* The L.A. City Council has adopted a measure to make sure that leftover food from city facilities, including the Los Angeles Convention Center (which already donates some food), gets to food banks, "whether it's 20 sandwiches at a local park or on a larger scale," says Huizar, sponsor of the measure. The council is awaiting a report on how such a plan would work.
* L.A. County supervisors have taken steps aimed at getting residents who are eligible for food stamps signed up for them. It's estimated that only half of the county's eligible residents get food stamps, meaning that millions of dollars in federal benefits are going to waste.
* The City Council's moratorium on new fast-food restaurants in some parts of the city (an effort that some have questioned), intended to fight obesity and to encourage independent sit-down restaurants, runs through March. And starting next year, thousands of restaurants in California will be required to post calorie counts.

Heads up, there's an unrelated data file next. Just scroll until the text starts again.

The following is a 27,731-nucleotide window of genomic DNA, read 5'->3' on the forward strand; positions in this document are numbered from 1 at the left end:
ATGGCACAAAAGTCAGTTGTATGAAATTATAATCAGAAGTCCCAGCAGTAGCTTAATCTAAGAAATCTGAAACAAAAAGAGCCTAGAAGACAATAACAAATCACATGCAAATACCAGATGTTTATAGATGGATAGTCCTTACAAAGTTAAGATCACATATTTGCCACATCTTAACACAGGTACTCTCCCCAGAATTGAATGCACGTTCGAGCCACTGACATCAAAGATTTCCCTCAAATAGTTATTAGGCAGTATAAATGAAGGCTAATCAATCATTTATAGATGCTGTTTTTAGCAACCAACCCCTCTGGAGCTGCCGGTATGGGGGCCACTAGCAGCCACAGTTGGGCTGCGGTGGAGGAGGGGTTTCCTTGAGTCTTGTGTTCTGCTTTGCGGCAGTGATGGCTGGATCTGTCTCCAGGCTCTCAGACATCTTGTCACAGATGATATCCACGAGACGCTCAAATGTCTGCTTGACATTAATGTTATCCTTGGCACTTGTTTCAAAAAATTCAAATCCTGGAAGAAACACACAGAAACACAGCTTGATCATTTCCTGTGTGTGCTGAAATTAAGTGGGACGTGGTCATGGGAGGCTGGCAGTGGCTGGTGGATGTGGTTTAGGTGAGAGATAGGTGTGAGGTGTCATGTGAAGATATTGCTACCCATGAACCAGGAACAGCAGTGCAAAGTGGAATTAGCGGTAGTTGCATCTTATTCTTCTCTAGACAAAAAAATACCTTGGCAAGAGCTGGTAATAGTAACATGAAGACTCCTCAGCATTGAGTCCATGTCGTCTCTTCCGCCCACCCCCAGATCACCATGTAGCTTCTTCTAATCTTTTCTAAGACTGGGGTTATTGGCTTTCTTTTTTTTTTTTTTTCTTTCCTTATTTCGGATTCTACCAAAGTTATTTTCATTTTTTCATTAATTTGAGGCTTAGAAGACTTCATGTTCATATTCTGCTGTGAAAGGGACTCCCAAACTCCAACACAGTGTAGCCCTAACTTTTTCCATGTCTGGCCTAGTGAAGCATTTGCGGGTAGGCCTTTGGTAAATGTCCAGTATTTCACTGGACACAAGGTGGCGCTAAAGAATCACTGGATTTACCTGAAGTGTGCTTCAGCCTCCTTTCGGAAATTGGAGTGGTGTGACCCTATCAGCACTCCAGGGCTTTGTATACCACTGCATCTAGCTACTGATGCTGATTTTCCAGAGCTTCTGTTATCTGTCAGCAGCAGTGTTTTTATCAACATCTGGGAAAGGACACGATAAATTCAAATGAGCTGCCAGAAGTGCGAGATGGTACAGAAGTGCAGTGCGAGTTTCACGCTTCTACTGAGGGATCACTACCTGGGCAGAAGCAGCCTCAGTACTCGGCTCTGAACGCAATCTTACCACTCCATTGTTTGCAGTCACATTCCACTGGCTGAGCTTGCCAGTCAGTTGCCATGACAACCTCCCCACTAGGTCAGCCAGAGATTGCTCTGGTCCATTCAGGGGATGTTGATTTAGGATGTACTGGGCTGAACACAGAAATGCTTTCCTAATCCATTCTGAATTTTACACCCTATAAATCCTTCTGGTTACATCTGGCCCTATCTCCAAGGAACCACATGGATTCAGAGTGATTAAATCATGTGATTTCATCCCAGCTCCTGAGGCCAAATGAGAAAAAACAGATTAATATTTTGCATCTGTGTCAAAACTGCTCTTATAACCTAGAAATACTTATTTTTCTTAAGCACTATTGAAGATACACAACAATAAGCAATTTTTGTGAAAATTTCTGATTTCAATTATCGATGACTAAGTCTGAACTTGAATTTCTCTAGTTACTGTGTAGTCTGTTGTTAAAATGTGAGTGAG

* The mayor has announced a food policy task force, which is cataloging public and private efforts in food production, consumption and distribution and considering whether the city needs a permanent food policy council. He chose to announce it at a City Hall celebration of the 30th anniversary of farmers markets in the county.
* The L.A. City Council is looking for ways to to help defray some of the costs for farmers market operators who have seen their reimbursement charges increase significantly for street closures, signs and other city expenses.
* Hundreds of vending machines in county facilities are to carry healthful food and drinks as their contracts expire -- baked chips, low-fat cookies and crackers -- under a motion adopted last year.